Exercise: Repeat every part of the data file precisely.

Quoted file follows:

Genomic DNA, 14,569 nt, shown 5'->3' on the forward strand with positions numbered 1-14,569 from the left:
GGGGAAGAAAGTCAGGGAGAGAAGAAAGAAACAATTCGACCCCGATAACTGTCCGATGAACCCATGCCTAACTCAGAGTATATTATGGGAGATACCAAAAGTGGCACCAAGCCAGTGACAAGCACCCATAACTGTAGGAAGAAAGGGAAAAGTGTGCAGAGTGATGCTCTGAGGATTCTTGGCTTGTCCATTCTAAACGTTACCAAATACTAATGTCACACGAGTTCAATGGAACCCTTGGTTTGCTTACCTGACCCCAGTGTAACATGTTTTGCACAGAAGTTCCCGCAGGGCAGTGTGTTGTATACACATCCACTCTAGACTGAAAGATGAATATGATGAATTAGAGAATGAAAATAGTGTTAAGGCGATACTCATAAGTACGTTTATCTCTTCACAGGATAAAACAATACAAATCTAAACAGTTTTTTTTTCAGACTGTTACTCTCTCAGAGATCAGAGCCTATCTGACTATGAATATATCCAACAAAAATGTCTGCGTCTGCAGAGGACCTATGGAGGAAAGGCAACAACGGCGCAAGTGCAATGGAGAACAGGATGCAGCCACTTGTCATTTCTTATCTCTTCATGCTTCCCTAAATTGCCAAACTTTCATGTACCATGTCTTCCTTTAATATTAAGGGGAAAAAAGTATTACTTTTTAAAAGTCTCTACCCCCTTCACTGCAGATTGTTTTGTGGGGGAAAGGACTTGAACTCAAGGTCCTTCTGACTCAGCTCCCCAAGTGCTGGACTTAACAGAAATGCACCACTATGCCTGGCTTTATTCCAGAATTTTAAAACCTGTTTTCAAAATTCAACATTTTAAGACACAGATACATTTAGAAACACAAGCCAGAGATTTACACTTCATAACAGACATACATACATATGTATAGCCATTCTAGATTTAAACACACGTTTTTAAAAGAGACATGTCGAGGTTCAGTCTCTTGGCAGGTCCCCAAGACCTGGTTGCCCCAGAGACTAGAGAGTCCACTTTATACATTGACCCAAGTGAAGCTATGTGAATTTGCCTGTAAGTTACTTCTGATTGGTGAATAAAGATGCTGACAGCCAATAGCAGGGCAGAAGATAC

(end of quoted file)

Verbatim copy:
Genomic DNA, 14,569 nt, shown 5'->3' on the forward strand with positions numbered 1-14,569 from the left:
GGGGAAGAAAGTCAGGGAGAGAAGAAAGAAACAATTCGACCCCGATAACTGTCCGATGAACCCATGCCTAACTCAGAGTATATTATGGGAGATACCAAAAGTGGCACCAAGCCAGTGACAAGCACCCATAACTGTAGGAAGAAAGGGAAAAGTGTGCAGAGTGATGCTCTGAGGATTCTTGGCTTGTCCATTCTAAACGTTACCAAATACTAATGTCACACGAGTTCAATGGAACCCTTGGTTTGCTTACCTGACCCCAGTGTAACATGTTTTGCACAGAAGTTCCCGCAGGGCAGTGTGTTGTATACACATCCACTCTAGACTGAAAGATGAATATGATGAATTAGAGAATGAAAATAGTGTTAAGGCGATACTCATAAGTACGTTTATCTCTTCACAGGATAAAACAATACAAATCTAAACAGTTTTTTTTTCAGACTGTTACTCTCTCAGAGATCAGAGCCTATCTGACTATGAATATATCCAACAAAAATGTCTGCGTCTGCAGAGGACCTATGGAGGAAAGGCAACAACGGCGCAAGTGCAATGGAGAACAGGATGCAGCCACTTGTCATTTCTTATCTCTTCATGCTTCCCTAAATTGCCAAACTTTCATGTACCATGTCTTCCTTTAATATTAAGGGGAAAAAAGTATTACTTTTTAAAAGTCTCTACCCCCTTCACTGCAGATTGTTTTGTGGGGGAAAGGACTTGAACTCAAGGTCCTTCTGACTCAGCTCCCCAAGTGCTGGACTTAACAGAAATGCACCACTATGCCTGGCTTTATTCCAGAATTTTAAAACCTGTTTTCAAAATTCAACATTTTAAGACACAGATACATTTAGAAACACAAGCCAGAGATTTACACTTCATAACAGACATACATACATATGTATAGCCATTCTAGATTTAAACACACGTTTTTAAAAGAGACATGTCGAGGTTCAGTCTCTTGGCAGGTCCCCAAGACCTGGTTGCCCCAGAGACTAGAGAGTCCACTTTATACATTGACCCAAGTGAAGCTATGTGAATTTGCCTGTAAGTTACTTCTGATTGGTGAATAAAGATGCTGACAGCCAATAGCAGGGCAGAAGATAC